31. We express no opinion as to whether the present case is fit for review under Section 561-A, Cr. P. C. That is a matter for the discretion of the learned single Judge. We merely point out that, it is possible to look upon the application dated 6-10-1960 as an application under S, 561-A, Cr. P. C.
32. Thus we find that, on any view of the matter, the application for permission to compromise the offence does lie; in spite of the judgment delivered in open Court by the learned single Judge on 23-9-1960. Our answer to the question of law referred to us is in the affirmative.
B. Dayal, J.
33. The opinion of the Division Bench having been received that the application for compromise lies even after the judgment in the appeal has been pronounced in open Court but the judgment has not been signed. Now in view of the fact that I have come to the conclusion in the judgment of the aforesaid Criminal Appeal dictated on the 23rd of September, 1960 in open Court that the applicants were not guilty of the offences either under Section 303 or 397, I. P. C., I think, it is a fit case in which permission should be granted to the parties to compromise the matter. They are close neighbours and relations.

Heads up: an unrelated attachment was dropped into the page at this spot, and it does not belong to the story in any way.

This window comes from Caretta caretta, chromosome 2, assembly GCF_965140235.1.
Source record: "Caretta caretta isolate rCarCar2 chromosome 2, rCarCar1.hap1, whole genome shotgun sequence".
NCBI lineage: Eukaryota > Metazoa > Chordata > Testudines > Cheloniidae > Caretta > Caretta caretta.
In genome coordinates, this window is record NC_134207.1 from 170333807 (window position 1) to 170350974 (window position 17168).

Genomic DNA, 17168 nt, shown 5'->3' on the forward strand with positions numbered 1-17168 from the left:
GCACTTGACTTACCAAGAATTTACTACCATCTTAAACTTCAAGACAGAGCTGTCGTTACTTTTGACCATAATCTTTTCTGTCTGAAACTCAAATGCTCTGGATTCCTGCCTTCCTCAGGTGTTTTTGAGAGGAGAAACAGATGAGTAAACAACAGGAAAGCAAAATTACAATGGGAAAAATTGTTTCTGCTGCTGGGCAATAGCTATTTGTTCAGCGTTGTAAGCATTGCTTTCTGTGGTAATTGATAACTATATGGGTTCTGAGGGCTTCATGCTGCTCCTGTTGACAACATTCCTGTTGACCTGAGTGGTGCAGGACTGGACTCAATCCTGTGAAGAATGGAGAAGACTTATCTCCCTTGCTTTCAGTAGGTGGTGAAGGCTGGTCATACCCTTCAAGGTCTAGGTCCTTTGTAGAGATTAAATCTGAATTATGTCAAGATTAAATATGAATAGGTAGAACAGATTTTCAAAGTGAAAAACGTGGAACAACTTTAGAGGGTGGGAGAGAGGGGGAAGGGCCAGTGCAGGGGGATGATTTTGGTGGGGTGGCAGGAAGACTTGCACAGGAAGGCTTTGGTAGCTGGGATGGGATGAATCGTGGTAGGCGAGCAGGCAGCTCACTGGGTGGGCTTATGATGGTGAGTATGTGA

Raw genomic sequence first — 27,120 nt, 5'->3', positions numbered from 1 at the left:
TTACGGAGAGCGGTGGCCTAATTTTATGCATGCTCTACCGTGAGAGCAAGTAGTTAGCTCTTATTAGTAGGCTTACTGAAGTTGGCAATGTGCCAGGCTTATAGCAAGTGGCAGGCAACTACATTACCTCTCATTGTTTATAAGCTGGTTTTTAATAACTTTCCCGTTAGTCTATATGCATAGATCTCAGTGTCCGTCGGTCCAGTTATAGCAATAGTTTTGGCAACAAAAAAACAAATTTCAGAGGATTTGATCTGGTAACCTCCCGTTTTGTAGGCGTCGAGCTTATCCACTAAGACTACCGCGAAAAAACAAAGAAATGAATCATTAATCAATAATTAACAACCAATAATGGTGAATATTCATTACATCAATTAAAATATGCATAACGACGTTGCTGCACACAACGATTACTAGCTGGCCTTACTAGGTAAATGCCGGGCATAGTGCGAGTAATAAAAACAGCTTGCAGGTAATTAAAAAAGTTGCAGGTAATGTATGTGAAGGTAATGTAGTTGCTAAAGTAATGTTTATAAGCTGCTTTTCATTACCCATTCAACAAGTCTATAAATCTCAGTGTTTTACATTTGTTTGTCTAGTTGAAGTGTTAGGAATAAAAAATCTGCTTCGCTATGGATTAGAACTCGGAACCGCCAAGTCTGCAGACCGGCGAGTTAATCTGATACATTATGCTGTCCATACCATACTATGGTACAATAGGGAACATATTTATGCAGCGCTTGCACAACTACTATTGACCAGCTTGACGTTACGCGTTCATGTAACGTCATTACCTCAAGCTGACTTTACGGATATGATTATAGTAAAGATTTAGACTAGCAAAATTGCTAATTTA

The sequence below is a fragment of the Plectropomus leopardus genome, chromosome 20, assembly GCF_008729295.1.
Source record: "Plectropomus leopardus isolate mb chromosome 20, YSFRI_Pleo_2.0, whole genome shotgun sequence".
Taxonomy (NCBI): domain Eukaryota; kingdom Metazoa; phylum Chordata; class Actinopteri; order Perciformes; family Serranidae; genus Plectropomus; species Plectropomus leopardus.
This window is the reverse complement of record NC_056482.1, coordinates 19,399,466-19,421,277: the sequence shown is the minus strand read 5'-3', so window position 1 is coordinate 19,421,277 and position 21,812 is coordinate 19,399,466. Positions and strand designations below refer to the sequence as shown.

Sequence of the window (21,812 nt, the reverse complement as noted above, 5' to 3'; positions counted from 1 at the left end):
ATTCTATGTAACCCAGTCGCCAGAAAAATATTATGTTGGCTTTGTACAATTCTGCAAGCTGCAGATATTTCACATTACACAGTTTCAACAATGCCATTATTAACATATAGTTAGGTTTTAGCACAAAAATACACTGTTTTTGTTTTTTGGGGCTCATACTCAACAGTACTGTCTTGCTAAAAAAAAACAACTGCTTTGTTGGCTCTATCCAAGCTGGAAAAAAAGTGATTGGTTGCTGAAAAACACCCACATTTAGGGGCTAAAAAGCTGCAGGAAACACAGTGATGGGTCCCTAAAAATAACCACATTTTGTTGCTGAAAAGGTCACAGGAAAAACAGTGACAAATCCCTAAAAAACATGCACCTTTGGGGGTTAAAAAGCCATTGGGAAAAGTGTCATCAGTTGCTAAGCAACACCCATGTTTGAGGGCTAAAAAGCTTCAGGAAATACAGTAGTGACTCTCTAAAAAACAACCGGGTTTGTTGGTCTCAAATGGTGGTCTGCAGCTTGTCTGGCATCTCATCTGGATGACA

34. I, therefore, grant permission to the applicants and the complainant to compromise the offence and since they have filed an affidavit stating that they have already compromised among themselves, I direct that the appeal be allowed and the appellants be acquitted of the offences under which they have been convicted by the learned Sessions Judge, They are on bail. They need not surrender. Their bail bonds are hereby discharged.